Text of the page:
BOOK REVIEW: The Fifties, by David Halberstam

Reviewed by Jim McCarthy

                                                   Readers should recall Halberstam’s seminal volume The Best and the Brightest, dissecting the nation’s involvement in the war in Vietnam and the forces and leadership that caused that entanglement in Southeast Asia. The Fifties, however, is a far lesser journalistic or incisive effort but, nonetheless, offers a panoramic sweep of that decade, its icons, legends, social and political forces, and strong hints as to those ten years as a seedbed for many current phenomena.

Be warned, there are instances of—well, poor—expression, but those moments do not detract from the overarching view the author paints and weaves into a national portrait of Richard M. Nixon, Senator Joe McCarthy, Elvis Presley, McDonald’s, and others. For those who personally experienced those times, the reaction [as was mine] was often, “Oh, yeah, that’s what I remember but not so poignantly.” For those who are not firsthand witnesses to that decade, there are lessons to learn about the interaction of nuclear war and politics, of social and cultural forces, and individuals who made an imprint upon a nation and society emerging from the post-WW II trauma. Many events and forces that emerged in the 1950s are antecedents to contemporary experiences.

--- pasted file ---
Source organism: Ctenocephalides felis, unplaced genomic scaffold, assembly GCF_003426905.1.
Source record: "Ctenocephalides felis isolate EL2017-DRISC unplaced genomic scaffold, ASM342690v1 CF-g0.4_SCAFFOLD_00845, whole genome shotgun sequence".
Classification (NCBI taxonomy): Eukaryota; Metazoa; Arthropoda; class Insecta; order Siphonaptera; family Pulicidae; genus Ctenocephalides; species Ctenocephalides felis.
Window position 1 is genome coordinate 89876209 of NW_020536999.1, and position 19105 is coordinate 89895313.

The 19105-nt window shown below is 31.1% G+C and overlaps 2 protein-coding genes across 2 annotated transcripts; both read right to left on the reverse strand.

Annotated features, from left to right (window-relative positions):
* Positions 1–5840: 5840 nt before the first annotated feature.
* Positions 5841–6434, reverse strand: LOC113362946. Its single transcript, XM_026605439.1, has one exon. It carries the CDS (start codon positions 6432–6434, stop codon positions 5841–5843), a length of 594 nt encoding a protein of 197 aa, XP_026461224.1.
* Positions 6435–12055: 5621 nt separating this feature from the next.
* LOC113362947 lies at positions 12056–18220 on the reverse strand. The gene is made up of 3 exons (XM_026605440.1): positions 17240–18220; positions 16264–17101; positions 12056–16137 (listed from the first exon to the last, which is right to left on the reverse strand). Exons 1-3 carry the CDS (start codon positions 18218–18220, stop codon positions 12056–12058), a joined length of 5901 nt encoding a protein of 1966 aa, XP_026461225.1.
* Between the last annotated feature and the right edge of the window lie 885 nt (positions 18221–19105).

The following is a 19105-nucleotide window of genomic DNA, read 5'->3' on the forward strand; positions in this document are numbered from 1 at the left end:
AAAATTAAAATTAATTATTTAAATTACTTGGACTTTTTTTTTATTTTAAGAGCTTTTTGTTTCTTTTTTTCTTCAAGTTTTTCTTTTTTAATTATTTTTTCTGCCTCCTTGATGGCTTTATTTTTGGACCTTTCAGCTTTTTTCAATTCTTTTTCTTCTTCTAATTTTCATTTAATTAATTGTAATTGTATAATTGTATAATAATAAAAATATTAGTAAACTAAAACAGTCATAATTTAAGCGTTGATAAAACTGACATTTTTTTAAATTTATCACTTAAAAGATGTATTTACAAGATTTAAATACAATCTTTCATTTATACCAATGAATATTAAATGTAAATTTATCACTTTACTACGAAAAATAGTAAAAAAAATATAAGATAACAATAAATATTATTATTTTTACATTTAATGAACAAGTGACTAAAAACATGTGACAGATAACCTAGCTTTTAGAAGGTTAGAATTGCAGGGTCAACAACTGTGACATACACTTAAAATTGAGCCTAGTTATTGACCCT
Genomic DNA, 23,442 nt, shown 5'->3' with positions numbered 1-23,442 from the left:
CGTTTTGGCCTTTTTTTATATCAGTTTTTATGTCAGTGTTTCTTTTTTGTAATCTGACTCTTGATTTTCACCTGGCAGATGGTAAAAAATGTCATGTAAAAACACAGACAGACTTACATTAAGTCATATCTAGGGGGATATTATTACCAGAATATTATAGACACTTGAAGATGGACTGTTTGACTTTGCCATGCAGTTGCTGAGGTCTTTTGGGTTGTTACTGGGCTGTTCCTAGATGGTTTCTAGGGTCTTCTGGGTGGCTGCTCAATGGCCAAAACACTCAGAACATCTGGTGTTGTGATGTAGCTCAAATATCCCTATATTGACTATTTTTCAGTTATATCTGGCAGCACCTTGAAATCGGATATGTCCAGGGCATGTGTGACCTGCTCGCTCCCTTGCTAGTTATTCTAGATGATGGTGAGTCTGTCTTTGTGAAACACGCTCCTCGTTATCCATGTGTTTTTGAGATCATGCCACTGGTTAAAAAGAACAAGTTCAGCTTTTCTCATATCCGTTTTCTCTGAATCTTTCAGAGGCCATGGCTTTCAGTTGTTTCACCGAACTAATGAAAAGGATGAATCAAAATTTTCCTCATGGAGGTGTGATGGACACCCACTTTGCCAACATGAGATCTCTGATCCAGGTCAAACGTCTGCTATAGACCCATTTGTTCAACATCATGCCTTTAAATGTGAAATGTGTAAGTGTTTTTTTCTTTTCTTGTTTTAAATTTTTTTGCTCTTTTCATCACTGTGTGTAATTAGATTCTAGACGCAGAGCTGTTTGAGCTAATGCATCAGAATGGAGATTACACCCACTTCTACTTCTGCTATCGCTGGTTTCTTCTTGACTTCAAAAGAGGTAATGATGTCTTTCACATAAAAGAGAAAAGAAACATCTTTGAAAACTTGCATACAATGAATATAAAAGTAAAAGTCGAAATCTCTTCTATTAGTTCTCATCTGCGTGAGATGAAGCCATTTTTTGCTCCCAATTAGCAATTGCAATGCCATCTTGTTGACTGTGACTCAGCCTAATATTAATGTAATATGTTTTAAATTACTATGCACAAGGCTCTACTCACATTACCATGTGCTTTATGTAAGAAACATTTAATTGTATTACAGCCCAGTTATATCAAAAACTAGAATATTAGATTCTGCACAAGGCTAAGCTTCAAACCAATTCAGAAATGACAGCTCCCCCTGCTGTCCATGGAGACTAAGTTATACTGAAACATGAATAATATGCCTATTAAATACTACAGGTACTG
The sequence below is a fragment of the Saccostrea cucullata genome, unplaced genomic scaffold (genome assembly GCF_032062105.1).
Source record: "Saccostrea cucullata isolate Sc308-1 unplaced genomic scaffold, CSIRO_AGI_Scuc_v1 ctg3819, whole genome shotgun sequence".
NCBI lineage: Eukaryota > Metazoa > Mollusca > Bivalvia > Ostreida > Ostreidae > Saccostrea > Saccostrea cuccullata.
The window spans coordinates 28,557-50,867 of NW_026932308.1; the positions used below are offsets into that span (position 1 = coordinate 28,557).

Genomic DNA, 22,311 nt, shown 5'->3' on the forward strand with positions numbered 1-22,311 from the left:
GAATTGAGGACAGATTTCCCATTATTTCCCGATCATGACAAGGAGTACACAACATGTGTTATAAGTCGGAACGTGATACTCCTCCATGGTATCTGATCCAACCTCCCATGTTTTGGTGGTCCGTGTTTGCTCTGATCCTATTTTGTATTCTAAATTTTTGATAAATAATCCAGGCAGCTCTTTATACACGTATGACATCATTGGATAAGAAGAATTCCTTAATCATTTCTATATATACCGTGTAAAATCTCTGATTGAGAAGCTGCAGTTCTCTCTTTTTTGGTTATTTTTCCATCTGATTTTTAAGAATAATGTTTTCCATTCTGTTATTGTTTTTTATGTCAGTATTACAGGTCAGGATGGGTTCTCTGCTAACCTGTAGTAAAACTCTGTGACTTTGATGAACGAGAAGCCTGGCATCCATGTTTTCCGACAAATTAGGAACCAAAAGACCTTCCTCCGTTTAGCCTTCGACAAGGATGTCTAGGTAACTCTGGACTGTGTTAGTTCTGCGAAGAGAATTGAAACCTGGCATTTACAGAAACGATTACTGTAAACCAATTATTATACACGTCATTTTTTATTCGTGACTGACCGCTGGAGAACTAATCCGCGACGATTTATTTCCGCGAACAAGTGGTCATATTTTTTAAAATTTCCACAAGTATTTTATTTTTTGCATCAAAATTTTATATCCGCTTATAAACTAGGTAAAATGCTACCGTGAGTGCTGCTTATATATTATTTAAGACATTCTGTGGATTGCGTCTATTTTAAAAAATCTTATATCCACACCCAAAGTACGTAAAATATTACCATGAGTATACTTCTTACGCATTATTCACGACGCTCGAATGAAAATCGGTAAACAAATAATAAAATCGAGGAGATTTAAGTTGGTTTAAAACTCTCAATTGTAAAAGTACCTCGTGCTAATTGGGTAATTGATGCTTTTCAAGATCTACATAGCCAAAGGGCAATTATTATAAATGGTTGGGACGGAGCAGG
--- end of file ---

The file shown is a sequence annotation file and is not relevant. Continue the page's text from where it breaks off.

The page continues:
It’s an easy read, informative, and somewhat akin to perusing a family photo album of earlier times, including fond and not so fond memories. For $1.99 from Amazon, it’s a bargain, and was a serendipitous find.


Categories: Book Review, Issues, National

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